Released yachtsmen back in UK after Iran detention
The yachtsmen arrive back at Heathrow airport
Four British yachtsmen who were seized by Iran have returned to the UK following their release from custody.
They had been sailing from Bahrain to Dubai last month to take part in a race when they drifted into Iranian waters.
Speaking at Heathrow, skipper Oliver Smith thanked all those who had supported them as they were held for a week, adding: "It's great to be home."
Andrew Pindar, the boat's owner, said the crew was "full of emotion" but had a "high degree of embarrassment".
Mr Smith, 31, said all the crew, apart from him as he was at the helm, had been blindfolded while at sea after being detained by the Revolutionary Guard on 25 November.
Along with Mr Smith, from Southampton, Luke Porter, 21, from Weston-super-Mare, Somerset, Oliver Young, 21, from Saltash, Cornwall, and Sam Usher, 26, from Scarborough, North Yorkshire, arrived at Heathrow on Friday morning.
They had been held alongside Bahrain-based David Bloomer, who is believed to be in his 60s.
Mr Smith said he wanted to give "a massive thank you to everyone who has helped us out".
He told reporters that he and his fellow captives had been well treated after they were seized, but the worst part of the ordeal had been the "lack of information - we didn't know what was going on".
He added: "Initially, when we first got stopped, it was not very nice to be blindfolded and taken back to be questioned.
My mum has been putting on a bit of a brave face
"As time went by, the guys treated us very well. There was no animosity at all.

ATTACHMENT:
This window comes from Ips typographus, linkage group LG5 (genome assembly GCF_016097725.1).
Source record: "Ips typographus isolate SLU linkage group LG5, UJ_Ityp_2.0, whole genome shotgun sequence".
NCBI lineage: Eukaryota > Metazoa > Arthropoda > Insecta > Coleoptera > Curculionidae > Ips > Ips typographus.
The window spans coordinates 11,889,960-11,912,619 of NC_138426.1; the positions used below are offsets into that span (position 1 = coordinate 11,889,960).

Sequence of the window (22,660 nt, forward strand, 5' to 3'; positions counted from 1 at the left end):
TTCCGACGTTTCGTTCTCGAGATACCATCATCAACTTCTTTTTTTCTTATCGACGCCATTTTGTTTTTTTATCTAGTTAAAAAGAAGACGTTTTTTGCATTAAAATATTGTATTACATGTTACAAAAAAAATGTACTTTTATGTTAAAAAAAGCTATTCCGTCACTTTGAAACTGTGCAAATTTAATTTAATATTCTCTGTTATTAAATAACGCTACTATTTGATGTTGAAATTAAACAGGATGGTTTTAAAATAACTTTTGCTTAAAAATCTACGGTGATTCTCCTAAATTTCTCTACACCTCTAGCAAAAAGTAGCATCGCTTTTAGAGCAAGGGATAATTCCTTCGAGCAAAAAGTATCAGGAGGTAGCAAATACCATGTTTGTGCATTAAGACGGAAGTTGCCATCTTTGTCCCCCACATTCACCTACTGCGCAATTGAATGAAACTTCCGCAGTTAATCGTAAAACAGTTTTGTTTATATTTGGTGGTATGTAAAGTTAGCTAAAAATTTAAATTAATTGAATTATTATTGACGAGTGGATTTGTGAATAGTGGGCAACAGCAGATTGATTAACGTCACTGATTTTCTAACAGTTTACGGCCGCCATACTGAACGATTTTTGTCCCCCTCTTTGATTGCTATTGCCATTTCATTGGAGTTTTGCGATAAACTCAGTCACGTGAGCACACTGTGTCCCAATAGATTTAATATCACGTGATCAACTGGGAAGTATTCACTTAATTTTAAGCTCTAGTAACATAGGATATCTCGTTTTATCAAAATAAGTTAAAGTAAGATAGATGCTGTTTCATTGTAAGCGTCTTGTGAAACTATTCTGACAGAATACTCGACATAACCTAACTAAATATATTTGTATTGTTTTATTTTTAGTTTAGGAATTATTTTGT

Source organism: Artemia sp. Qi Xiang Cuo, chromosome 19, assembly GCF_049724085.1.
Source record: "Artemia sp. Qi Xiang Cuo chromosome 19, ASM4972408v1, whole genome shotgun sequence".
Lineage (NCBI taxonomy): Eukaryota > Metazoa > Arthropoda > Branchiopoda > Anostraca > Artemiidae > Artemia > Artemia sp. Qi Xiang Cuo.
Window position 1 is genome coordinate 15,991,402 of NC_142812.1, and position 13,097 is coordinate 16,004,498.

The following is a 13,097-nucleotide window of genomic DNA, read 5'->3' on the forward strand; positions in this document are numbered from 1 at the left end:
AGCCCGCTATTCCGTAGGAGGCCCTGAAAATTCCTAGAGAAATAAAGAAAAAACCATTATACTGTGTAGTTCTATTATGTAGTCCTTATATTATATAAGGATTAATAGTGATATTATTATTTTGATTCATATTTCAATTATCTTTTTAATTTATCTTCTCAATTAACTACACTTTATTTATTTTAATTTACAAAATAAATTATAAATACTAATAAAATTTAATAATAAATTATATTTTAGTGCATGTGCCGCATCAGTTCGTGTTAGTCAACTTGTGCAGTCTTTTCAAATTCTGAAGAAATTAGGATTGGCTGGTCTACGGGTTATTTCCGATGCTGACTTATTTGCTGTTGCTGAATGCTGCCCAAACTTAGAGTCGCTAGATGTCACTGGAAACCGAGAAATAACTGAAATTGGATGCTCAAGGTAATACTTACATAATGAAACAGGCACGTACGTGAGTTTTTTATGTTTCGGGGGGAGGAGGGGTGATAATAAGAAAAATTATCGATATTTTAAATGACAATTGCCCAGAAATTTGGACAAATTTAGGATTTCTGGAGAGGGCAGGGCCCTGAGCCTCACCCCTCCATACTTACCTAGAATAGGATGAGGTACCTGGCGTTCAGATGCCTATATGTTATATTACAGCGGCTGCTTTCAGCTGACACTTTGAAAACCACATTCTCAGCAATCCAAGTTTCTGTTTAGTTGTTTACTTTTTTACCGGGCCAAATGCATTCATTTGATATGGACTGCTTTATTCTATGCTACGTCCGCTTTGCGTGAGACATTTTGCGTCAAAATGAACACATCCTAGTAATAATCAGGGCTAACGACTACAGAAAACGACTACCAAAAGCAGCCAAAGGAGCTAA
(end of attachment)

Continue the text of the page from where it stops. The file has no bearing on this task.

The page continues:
"I guess they just had a job to do, and it was coming from higher up."
Mr Porter said he would "probably head to the pub" once he returned home.
"I'm just thankful to be back," he added.
"I'm looking forward to seeing my mum and dad. My mum has been putting on a bit of a brave face."
Mr Young said: "We had a bit of a shocker really. We are sorry for everything we've put our families through, and thanks to everyone."
Mr Pindar said the group had been more concerned for their loved ones than themselves.
He added: "They're embarrassed that they've created a problem for other people. The first thing they said was 'Sorry for giving people grey hairs'."
But Mr Pindar said they would not be deterred from taking part in future expeditions.
He went on: "Something went wrong, but it doesn't stop you going back.
"These guys want to sail the ocean - they're all professional sailors with ambitions to take part in other ocean races."
Iran's official IRNA news agency said on Wednesday that the men had been released after an interrogation by authorities had established their yacht had entered Iranian waters accidentally.
A statement by Iran's Revolutionary Guard said: "After carrying out an investigation and interrogation of the five British sailors, it became clear that their illegal entry was a mistake.
"After obtaining necessary guarantees, it was decided to release them."
The five men were detained after the Revolutionary Guard stopped their Volvo 60 yacht - The Kingdom of Bahrain - in the Gulf on 25 November.
The Team Pindar-backed yacht was sailing from Bahrain to Dubai to take part in the Dubai-Muscat Offshore Race.
The race began on 26 November and ended two days later in the Omani capital's Bandar Al-Rawdah marina.
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